In this article, we’ll cover how to dockerize your Django application.
Django is an open-source Python framework that is designed with speed, security, and scalability in mind. Django encourages clean design and rapid development.
Django on Docker Hub
Search Docker Hub (in your console, GUI, or the website itself) for
django. More detailed steps can be found in the article Using Docker Hub).
You’ll find that there is an official repository for Django. It’s generally recommended to use the official repository when available.
docker run django in your terminal. Docker will install Python 3 with Django 1.9+ unless you request a different tag. A full list of tags are available here.
Writing your own Dockerfile is generally recommended, as it helps ensure you’re familiar with what is included in your image and container. It also simplifies creating future containers when developing your app.
Using the existing Django image, your Dockerfile would look like the following:
FROM django ADD . /my-django-app WORKDIR /my-django-app RUN pip install -r requirements.txt CMD [ "python", "./manage.py runserver 0.0.0.0:8000" ]
If you want to create a new Django project and its scaffolding, use this Dockerfile instead:
FROM django WORKDIR /usr/src/app CMD [ "django-admin", "startproject hello_world_django" ] CMD [ "python", "manage.py runserver 0.0.0.0:8000" ]
There are a couple of new commands in these Dockerfiles:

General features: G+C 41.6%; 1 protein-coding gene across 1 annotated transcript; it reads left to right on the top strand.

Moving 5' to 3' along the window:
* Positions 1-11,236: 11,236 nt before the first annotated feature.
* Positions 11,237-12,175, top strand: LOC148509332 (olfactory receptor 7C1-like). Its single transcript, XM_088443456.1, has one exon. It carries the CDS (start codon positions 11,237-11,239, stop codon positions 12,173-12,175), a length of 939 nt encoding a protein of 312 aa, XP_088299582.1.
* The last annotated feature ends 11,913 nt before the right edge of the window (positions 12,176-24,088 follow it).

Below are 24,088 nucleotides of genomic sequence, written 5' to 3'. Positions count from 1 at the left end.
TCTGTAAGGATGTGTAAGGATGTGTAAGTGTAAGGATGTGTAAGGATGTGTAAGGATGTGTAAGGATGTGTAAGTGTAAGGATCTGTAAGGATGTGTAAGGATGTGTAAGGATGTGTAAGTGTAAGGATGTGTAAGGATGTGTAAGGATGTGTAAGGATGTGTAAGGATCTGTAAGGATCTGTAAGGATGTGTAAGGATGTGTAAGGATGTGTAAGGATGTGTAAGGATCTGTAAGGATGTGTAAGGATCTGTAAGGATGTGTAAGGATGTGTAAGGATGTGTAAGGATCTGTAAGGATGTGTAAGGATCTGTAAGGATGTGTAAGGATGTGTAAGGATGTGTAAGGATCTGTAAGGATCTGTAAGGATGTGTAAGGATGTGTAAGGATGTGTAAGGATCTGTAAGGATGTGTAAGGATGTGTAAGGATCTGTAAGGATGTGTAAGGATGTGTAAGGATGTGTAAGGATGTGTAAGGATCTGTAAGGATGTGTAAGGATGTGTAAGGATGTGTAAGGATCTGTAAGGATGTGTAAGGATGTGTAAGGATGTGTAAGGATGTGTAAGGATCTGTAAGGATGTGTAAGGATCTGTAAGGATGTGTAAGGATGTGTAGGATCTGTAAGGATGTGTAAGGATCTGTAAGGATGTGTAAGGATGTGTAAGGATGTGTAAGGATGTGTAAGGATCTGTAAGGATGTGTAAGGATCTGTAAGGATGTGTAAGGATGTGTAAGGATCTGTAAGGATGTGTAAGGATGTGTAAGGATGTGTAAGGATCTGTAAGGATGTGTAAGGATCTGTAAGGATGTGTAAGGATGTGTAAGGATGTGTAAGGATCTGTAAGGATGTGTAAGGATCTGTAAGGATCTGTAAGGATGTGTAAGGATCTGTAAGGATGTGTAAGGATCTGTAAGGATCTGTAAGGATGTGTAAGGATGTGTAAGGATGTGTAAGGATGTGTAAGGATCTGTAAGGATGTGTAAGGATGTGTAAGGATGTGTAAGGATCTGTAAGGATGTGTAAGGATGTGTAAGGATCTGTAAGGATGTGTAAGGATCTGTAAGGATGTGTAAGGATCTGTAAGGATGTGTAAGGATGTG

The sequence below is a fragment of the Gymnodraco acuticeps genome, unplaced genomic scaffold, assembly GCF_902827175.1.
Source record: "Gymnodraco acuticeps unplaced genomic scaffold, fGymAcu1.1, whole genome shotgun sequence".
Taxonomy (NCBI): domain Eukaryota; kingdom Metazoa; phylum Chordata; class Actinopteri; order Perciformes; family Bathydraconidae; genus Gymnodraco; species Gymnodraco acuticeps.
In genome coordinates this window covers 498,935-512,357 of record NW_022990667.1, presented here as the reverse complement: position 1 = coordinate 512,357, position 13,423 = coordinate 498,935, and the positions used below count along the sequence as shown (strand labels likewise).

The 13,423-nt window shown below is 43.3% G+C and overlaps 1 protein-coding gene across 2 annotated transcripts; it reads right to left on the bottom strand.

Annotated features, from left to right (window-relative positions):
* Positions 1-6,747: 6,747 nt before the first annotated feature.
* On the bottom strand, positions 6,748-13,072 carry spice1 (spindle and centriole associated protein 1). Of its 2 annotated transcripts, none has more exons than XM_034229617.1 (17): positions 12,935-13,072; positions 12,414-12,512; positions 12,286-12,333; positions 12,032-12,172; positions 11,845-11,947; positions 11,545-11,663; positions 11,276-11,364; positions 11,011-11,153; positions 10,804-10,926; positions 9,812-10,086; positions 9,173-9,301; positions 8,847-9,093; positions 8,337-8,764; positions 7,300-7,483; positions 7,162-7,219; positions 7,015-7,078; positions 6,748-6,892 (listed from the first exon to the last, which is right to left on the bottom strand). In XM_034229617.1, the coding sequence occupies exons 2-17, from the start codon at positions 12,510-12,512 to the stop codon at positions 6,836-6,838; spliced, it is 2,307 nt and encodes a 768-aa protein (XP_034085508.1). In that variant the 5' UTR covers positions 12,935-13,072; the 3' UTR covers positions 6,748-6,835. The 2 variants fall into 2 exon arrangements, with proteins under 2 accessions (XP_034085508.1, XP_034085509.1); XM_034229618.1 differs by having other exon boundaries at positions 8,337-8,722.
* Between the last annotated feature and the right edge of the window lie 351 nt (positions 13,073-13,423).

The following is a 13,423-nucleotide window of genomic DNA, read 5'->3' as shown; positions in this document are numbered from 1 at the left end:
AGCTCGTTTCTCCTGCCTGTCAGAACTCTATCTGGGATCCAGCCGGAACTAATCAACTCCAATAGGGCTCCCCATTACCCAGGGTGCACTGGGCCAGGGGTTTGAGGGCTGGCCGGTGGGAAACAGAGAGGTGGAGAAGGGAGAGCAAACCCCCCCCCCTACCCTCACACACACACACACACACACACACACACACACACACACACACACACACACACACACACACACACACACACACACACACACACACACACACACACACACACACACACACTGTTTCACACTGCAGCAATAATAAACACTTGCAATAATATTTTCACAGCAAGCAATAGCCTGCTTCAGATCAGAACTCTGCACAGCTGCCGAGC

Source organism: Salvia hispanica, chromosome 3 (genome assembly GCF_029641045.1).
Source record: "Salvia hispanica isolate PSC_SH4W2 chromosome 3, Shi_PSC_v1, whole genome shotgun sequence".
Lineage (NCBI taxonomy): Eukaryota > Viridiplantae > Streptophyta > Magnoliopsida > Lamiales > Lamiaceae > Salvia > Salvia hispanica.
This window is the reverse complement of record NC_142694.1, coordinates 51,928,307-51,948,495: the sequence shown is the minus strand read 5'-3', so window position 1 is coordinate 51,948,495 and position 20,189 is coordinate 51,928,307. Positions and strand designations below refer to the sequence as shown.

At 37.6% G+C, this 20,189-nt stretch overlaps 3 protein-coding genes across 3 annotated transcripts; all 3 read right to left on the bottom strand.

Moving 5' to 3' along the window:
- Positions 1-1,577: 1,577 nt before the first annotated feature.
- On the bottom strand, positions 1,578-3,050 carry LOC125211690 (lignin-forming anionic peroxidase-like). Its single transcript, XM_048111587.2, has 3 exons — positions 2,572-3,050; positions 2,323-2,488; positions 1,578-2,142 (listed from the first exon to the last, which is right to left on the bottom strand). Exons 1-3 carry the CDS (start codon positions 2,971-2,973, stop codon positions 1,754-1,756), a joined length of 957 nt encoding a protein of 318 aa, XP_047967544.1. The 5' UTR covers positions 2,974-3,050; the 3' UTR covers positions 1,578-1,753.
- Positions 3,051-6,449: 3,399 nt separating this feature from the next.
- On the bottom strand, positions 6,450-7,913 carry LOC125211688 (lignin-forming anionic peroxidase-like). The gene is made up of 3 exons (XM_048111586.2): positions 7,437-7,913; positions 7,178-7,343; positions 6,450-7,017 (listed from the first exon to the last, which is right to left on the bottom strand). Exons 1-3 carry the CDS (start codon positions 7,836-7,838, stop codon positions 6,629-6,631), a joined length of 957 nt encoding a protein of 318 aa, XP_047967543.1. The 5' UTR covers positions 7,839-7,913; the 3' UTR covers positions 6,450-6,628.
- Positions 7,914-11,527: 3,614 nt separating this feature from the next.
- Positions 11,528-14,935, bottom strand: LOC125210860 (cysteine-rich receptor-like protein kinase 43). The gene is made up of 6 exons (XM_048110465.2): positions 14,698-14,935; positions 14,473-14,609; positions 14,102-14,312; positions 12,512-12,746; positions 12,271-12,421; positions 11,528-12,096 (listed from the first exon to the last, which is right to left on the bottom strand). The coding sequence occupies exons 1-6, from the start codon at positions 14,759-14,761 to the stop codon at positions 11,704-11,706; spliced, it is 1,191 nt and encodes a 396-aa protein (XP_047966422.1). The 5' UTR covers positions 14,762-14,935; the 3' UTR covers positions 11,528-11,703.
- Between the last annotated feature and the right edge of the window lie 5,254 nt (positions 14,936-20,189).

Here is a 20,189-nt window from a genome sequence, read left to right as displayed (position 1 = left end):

ADDallows you to add local directories (local to the current folder) to your Docker container
WORKDIRsets your working directory (so you do not have to run everything from the
Dockerizing without a Dockerfile
Instead of creating and building a Dockerfile, you can leverage the official Django image that’s stored on Docker Hub to run your app.
docker run --name hello-world-django -v "$PWD":/usr/src/app -w /usr/src/app -p 8000:8000 -d django bash -c "pip install -r requirements.txt && python manage.py runserver 0.0.0.0:8000"
The above command assumes the following:
- Your Django app is named
- Your app is stored in
If you want to bootstrap a new application, use the following command (using the same directory and app name as above):
docker run -it --rm --user "$(id -u):$(id -g)" -v "$PWD":/usr/src/app -w /usr/src/app django django-admin.py startproject hello_world_django
requirements.txtallows you to use the standard
pipinstall support with requirements.txt. If you need components that do not come with the Django image, you need to use this option.
At the end, you use Python to run the development server via
manage.py and bind that to the wildcard IP on port 8000. Since we already bound the container’s port 8000 to the host’s, we want to make sure the development server runs on port 8000 (Python’s default).
If you do not need the
requirements.txt file, leave it out of your command (remove the line
RUN pip install -r requirements.txt from your Dockerfile, or do not pass it to
bash in the interactive CLI approach).
If you need to
pip install packages or components not found in a package, you need to install those dependencies (using either
requirements.txt, or both). In the example above, we use
requirements.txt, but we could equally pass a
pip install package_name if we know what package(s) to look for.
While Django runs its development web server on port 8000 by default, its recommended to set port 8000 for the web server, in the event a default changes or the image you use utilizes a different default port.
DO NOT use Django’s webserver in production. Use NGINX or Apache with the appropriate proxy (usually WCGI) running Python and Django.
Next: Dockerize your Flask Application
Get started with dockerizing your Flask application.